Reading your comments Neuro I am starting to wonder I might have done it all wrong! First, when you say ~25x the focal lenght, do you mean say 25 x 50 mm = 125 cm or ~4ft?
Also, when you say "shoot several shots at each AMFA setting - I do 8 total (2 starting at infinity, then 2 without refocusing, then 2 starting at the minimum focus distance, then 2 without refocusing)", so do you mean you do all your test using manual focus? And when doing these 8 shots above, do you always stay at the same distance from the ruler?
Yes, 25x the focal length would be 25 x 50mm = 1250mm = ~4 feet.
All the shots are the same distance from the ruler, and you need to use AF for AFMA. What I mean is that for the first shot, I turn the manual focus ring on the lens until it's set at infinity, then activate AF and take the shot. Then I turn the MF ring to infinity again, AF, shoot. Then just shoot twice without manually changing the focus before shooting. Then I turn the MF ring to the minimum focus distance, AF and shoot, repeat, then two more shots without moving the MF ring. Hope that clarifies.
I got the SpyderLenscal myself and got so discouraged trying to micro adjust my 50mm 1.2L that I gave up. ...as you can see I am trying everything I can to increase the % of in focus shots with my 50 1.2 (from microadjustment to the ST-E2 speedlite transmitter
Two words: focus shift.
The 50mm f/1.2L is something of a special case. That lens suffers from a particularly bad focus shift (many lenses have some focus shift, especially, fast primes, but usually not enough to notice). Focus shift is when the focal plane of the lens changes when you change the aperture of the lens. All lenses focus with the aperture wide open, then stop down the aperture to your chosen setting as the shot is taken. In the case of the 50mm f/1.2L, if you select an aperture narrower than f/1.2, down to about f/4, focus shift means that the lens will actually focus on a point that's behind your chosen focal plane. At f/4 or a little narrower, the DoF is deep enough to mask the effect, because by then your chosen focal plane is within the DoF. At very close subject distances, the DoF is shallower, and the effect of focus shift is exaggerated (you may need f/5.6 or even f/8 to get a deep enough DoF to mask the shift).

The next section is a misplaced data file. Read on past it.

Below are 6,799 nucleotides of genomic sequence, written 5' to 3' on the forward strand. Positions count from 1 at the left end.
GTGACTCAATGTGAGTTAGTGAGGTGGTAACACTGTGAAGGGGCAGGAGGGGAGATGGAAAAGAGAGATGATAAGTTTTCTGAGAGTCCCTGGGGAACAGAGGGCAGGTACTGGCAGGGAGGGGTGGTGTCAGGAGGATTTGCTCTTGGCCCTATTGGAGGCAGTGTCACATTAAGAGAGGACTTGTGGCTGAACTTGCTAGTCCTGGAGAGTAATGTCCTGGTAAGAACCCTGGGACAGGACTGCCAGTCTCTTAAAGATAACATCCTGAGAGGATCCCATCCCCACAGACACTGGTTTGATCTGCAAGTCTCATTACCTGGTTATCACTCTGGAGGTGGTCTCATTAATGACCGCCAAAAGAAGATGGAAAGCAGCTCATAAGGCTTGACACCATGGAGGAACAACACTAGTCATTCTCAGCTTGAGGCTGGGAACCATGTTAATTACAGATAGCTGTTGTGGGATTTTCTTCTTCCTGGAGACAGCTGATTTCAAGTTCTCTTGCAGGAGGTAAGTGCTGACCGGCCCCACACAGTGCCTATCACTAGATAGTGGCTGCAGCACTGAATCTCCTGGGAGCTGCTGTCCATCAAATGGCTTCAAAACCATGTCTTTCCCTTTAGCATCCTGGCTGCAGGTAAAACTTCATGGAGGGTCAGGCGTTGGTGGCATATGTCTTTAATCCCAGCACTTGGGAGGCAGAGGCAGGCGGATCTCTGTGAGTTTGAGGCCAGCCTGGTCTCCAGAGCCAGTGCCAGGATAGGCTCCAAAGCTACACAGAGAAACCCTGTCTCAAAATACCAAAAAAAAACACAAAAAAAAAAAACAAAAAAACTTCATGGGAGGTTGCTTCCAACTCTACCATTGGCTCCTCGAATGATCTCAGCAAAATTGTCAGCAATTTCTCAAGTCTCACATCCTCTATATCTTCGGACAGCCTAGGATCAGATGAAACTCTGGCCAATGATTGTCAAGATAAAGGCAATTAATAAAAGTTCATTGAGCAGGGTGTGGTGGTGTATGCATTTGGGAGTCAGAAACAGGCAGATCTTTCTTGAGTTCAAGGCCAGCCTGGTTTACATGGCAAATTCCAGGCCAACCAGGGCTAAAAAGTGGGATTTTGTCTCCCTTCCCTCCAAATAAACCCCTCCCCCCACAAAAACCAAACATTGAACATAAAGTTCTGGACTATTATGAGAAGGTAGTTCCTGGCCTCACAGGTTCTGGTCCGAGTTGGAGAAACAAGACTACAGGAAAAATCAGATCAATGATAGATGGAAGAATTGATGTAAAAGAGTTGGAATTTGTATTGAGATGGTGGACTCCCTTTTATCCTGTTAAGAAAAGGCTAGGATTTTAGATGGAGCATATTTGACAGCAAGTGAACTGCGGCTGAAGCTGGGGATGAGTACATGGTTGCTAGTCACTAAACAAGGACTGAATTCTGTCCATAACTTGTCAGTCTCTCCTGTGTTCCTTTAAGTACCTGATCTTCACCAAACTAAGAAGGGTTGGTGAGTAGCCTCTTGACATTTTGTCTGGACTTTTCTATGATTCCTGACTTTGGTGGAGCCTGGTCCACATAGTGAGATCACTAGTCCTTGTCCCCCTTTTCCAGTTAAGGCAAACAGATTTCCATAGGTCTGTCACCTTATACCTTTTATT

So, what can you do? Here are some options:
- Stop down to f/4 or narrower. But, I'm going to assume that shooting at f/8 is not the ideal solution...
- Shoot at f/1.2. There's no shift if you don't stop down.
- Use Live View. Granted, that's not a good option with typical 50/1.2 subjects.
- Manual focus with the DoF Preview button pressed. You'd almost certainly need the Eg-S focusing screen instead of the stock screen.
- More complex AFMA. You could perform an AFMA at f/2, and you'd get different results than wide open - that adjustment would compensate for the focus shift at f/2, but not be applicable at f/1.6 or f/2.8, for example. So, you'd need to have a list of AFMA values, and change the setting to match the aperture you want to shoot at. Might work if you can pick an aperture for a shoot and stay there. (Side note here: the 1D X can store two AFMA settings for a zoom lens, one for the wide end and one for the long end; in theory, Canon could allow multiple, aperture-dependent AFMA settings for the 50L, which would certainly help with this issue.)
- Intentionally front focus. Use an AF point over a feature that's a little bit in front of what you really want to focus on.
- Tweak on the fly. The 50L has full-time manual focus, so you can use AF get you close, then turn the MF ring slightly to bring the focal plane forward a little. You'd likely want to be using back-button AF for that, and it would take a fair bit of practice to get it working reliably.
The 50L can deliver amazing shots, but due to the focus shift issue it takes some work and practice to get the most from the lens.